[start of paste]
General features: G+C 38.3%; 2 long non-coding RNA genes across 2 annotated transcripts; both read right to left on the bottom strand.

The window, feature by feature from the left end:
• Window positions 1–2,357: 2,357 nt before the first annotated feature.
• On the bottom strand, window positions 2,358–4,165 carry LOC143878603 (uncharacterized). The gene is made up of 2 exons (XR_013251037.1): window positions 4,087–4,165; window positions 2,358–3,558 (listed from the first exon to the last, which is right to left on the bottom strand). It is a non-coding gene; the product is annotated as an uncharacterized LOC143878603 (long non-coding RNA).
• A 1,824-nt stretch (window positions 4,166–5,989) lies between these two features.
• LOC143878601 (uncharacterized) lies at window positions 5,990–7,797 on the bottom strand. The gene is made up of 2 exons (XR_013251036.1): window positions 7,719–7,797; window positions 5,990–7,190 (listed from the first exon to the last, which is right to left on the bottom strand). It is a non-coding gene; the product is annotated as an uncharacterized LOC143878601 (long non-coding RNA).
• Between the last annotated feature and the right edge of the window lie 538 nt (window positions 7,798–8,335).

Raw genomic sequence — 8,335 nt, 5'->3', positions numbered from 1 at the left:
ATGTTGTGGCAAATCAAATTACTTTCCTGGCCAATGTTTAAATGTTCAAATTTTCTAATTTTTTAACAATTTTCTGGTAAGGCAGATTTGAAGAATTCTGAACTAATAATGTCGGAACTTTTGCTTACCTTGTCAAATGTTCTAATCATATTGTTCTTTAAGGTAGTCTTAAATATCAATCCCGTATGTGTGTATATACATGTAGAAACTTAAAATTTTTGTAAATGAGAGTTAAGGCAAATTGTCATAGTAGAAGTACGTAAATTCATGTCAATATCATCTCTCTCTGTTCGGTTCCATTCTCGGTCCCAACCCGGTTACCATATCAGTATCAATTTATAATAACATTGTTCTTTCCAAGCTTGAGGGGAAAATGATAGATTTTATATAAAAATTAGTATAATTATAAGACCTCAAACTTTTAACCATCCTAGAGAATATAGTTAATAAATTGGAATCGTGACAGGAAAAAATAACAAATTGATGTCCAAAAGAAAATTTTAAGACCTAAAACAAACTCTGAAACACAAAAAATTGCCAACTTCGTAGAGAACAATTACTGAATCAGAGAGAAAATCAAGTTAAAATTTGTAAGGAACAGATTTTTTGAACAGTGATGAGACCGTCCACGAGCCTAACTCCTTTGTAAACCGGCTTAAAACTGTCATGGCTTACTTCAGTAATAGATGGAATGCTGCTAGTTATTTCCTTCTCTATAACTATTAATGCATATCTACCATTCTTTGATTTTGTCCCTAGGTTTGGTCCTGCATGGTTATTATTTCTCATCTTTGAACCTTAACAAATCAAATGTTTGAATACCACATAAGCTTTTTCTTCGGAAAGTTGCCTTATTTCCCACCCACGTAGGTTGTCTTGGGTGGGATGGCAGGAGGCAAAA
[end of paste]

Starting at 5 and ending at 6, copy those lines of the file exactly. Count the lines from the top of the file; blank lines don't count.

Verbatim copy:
• A 1,824-nt stretch (window positions 4,166–5,989) lies between these two features.
• LOC143878601 (uncharacterized) lies at window positions 5,990–7,797 on the bottom strand. The gene is made up of 2 exons (XR_013251036.1): window positions 7,719–7,797; window positions 5,990–7,190 (listed from the first exon to the last, which is right to left on the bottom strand). It is a non-coding gene; the product is annotated as an uncharacterized LOC143878601 (long non-coding RNA).